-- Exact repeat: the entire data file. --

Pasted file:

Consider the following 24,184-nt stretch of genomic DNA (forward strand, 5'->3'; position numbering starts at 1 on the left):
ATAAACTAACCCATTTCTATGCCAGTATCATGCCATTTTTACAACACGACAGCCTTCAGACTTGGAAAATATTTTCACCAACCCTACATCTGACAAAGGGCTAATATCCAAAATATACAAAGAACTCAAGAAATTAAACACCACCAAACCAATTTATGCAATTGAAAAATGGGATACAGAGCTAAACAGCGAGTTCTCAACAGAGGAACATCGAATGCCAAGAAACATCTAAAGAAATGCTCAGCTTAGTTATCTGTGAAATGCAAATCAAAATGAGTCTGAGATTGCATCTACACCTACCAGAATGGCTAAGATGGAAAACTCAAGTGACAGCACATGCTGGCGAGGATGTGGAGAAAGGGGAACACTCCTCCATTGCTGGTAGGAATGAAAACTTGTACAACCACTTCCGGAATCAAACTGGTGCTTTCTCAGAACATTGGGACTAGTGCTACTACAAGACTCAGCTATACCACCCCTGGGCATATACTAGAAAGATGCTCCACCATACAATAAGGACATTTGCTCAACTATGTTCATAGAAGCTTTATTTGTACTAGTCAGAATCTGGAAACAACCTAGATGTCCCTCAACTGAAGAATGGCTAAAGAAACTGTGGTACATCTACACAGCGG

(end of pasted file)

Consider the following 24,184-nt stretch of genomic DNA (forward strand, 5'->3'; position numbering starts at 1 on the left):
ATAAACTAACCCATTTCTATGCCAGTATCATGCCATTTTTACAACACGACAGCCTTCAGACTTGGAAAATATTTTCACCAACCCTACATCTGACAAAGGGCTAATATCCAAAATATACAAAGAACTCAAGAAATTAAACACCACCAAACCAATTTATGCAATTGAAAAATGGGATACAGAGCTAAACAGCGAGTTCTCAACAGAGGAACATCGAATGCCAAGAAACATCTAAAGAAATGCTCAGCTTAGTTATCTGTGAAATGCAAATCAAAATGAGTCTGAGATTGCATCTACACCTACCAGAATGGCTAAGATGGAAAACTCAAGTGACAGCACATGCTGGCGAGGATGTGGAGAAAGGGGAACACTCCTCCATTGCTGGTAGGAATGAAAACTTGTACAACCACTTCCGGAATCAAACTGGTGCTTTCTCAGAACATTGGGACTAGTGCTACTACAAGACTCAGCTATACCACCCCTGGGCATATACTAGAAAGATGCTCCACCATACAATAAGGACATTTGCTCAACTATGTTCATAGAAGCTTTATTTGTACTAGTCAGAATCTGGAAACAACCTAGATGTCCCTCAACTGAAGAATGGCTAAAGAAACTGTGGTACATCTACACAGCGG